Why do you do the things you do? If you are doing them for some internal reason, then psychologists would describe you as intrinsically motivated.

 

Learn more / En savoir plus / Mehr erfahren:

 

http://www.scoop.it/t/21st-century-learning-and-teaching/?tag=Intrinsic+Motivation

 

http://www.scoop.it/t/21st-century-learning-and-teaching?tag=Engage-ME%21

 

http://www.scoop.it/t/21st-century-learning-and-teaching?tag=Motivation

 

thefacemasterz's curator insight, April 12, 10:03 AM

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Walter Gassenferth's curator insight, April 13, 6:27 AM
Intrinsic Motivation is a very important topic and often overlooked by companies. For those who speak the Spanish or Portuguese, more about motivation can be read in http://www.quanticaconsultoria.com
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Leadership and Trust | Leadership Learning Community

Leadership and Trust | Leadership Learning Community | Education, Curiosity, and Happiness | Scoop.it
Trust comes up a lot these days in conversations about leadership, and especially in conversations about networks.  Recently I heard it mentioned numerous times in a recent SSIR webinar, The Network Leader Roadmap, definitely worth a listen.

Via Anne Leong, Pavel Barta
Ivon Prefontaine's insight:
When we have organizations that are focused on management and conflate leadership with management, control becomes a necessity. Listening to people and supporting them are important in organizations.
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How To Reach Every Student, Every Day -

How To Reach Every Student, Every Day - | Education, Curiosity, and Happiness | Scoop.it
One of the greatest gifts an educator can give to their learners is to see each one–really seeing each and every one of them–seeing each student’s uniqueness and interacting with each one based on that uniqueness. How? Some strategies to do this include:

Via TeachThought, Suvi Salo
Ivon Prefontaine's insight:
The boundary between teacher and learner is very thin, perhaps transparent and certainly permeable. It has a Jacques Derrida quality. Who is the teacher? Who is the learner? It looks more like teaching/learning, perhaps teaching-learning where the hypen bridges. These conditions (they are not strategies) are important foir teaching and learning.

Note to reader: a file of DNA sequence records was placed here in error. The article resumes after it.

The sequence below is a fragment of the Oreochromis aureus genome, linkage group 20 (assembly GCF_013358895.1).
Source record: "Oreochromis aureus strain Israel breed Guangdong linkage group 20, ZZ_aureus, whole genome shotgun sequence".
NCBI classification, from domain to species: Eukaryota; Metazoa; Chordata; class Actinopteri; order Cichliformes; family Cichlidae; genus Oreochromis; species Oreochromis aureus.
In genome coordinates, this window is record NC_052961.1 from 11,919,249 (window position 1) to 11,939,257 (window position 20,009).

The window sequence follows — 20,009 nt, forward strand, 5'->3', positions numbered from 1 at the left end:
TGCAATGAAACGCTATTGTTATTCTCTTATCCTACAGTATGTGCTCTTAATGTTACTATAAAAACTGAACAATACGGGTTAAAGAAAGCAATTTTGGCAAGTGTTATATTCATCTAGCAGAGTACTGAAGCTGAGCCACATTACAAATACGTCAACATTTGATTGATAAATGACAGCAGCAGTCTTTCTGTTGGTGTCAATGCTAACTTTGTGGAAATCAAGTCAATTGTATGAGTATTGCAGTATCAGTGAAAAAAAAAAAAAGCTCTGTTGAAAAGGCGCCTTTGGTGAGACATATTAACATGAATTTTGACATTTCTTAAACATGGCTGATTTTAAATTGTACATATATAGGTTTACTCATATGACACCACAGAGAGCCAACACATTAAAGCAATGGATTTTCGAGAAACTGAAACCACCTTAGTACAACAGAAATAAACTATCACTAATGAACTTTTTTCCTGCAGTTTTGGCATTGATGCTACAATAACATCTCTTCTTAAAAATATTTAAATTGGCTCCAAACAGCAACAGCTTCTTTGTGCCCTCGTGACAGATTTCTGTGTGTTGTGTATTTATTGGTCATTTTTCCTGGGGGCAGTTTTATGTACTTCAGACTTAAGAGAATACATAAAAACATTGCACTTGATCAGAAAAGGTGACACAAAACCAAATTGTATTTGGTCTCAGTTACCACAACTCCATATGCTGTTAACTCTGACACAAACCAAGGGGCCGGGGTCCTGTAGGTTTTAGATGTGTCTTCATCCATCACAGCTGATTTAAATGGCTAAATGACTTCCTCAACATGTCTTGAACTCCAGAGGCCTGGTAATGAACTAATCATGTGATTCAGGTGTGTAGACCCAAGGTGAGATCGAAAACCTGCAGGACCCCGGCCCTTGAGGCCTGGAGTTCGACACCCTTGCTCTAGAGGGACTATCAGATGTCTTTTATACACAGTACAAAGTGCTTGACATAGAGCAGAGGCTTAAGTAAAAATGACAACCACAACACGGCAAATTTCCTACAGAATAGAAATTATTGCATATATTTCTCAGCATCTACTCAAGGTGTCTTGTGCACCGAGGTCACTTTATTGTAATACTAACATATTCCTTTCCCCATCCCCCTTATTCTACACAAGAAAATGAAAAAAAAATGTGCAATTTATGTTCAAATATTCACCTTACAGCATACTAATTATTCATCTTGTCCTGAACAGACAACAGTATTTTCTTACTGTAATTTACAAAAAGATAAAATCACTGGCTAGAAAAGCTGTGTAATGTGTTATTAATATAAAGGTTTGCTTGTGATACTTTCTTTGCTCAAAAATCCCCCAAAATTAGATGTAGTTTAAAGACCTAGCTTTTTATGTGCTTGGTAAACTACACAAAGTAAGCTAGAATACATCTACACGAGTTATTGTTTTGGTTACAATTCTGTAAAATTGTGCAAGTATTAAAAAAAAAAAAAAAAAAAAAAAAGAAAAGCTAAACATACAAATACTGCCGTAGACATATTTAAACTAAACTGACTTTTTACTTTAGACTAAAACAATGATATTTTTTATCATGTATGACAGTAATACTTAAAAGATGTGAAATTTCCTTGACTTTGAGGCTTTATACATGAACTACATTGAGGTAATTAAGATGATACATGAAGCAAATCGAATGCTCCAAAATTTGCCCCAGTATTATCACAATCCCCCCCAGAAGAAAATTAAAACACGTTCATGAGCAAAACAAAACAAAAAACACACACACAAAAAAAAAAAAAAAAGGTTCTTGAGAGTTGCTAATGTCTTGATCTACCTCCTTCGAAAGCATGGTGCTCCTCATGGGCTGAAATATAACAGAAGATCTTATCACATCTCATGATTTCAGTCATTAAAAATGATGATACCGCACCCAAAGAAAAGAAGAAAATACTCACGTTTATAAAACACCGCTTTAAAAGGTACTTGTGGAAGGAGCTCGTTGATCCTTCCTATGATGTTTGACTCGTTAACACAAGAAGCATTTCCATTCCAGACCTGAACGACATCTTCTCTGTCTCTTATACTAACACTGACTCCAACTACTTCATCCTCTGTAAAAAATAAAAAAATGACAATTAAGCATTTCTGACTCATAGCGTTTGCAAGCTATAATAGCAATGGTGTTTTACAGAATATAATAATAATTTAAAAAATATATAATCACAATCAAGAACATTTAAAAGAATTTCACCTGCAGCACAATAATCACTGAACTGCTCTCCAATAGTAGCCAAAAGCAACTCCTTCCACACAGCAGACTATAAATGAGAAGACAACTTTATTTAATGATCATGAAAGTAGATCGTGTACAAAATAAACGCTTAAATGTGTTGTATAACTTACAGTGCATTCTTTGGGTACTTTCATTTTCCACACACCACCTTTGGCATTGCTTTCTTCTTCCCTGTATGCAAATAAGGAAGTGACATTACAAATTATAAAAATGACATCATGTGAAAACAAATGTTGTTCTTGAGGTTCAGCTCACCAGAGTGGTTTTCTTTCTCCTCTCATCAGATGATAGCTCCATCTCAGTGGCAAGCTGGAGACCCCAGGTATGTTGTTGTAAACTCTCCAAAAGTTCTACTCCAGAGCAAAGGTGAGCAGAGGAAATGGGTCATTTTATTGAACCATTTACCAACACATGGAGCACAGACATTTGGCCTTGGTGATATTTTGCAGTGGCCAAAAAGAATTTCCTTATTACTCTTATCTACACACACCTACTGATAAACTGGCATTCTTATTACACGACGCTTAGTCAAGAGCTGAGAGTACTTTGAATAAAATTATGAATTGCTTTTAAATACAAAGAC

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Want to be a better leader? Observe more and react less | McKinsey & Company

Want to be a better leader? Observe more and react less | McKinsey & Company | Education, Curiosity, and Happiness | Scoop.it

Most time-strapped executives know they should plan ahead and prioritize, focus on the important as much as the urgent, invest in their health (including getting enough sleep), make time for family and relationships, and limit (even if they don’t entirely avoid) mindless escapism. But doing this is easier said than done, as we all know—and as I, too, have learned during years of trying unsuccessfully to boost my effectiveness.

In my case, I stumbled upon an ancient meditation technique that, to my surprise, improved my mind’s ability to better resist the typical temptations that get in the way of developing productive and healthy habits. Much in the same way that intense, focused physical activity serves to energize and revitalize the body during the rest of the day, meditation is for me—and for the many other people who use it—like a mental aerobic exercise that declutters and detoxifies the mind to enhance its metabolic activity.


Via The Learning Factor, Roger Francis, Roy Sheneman, PhD
Ivon Prefontaine's insight:

Overloaded executives need coping mechanisms. This personal reflection shows how meditation can help. Respond rather than react. LIstening attentively is a response.

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Ines Bieler's curator insight, April 5, 8:42 AM

Overloaded executives need coping mechanisms. This personal reflection shows how meditation can help.

rodrick rajive lal's curator insight, April 7, 2:28 AM
Manish has writtern a wonderful article that suggests how one can be a better leader. While the adage, observe more react less is true, the means of doing this would require not reacting immediately, or even postponing decision making for another day. Meditating, relaxing by taking a break, and I guess 'sleepiong over the problem could be a great help.  It has been noticed that knee-jerk reactions to e-mails and other correspondences might cause more harm than good!
rodrick rajive lal's curator insight, April 7, 2:35 AM
Manish states very clearrly that it is not a good idea to react immediately to e-mails and make immediate decisions. Sometimes it is better to 'sleep over' over the problem! Taking a vacations before making a decision might help too!
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Carl Jung: “All the contents of our unconscious are constantly being projected into our surroundings….”

Carl Jung: “All the contents of our unconscious are constantly being projected into our surroundings….” | Education, Curiosity, and Happiness | Scoop.it
Just as we tend to assume that the world is as we see it, we naïvely suppose that people are as we imagine them to be. . . .
All the contents of our unconscious are constantly being projected into our surroundings, and it is only by recognizing certain properties of the objects as projections or imagos that we are able to distinguish them from the real properties of the objects. . .
Cum grano salis, we always see our own unavowed mistakes in our opponent.
Excellent examples of this are to be found in all personal quarrels.
Unless we are possessed of an unusual degree of self-awareness we shall never see through our projections but must always succumb to them, because the mind in its natural state presupposes the existence of such projections.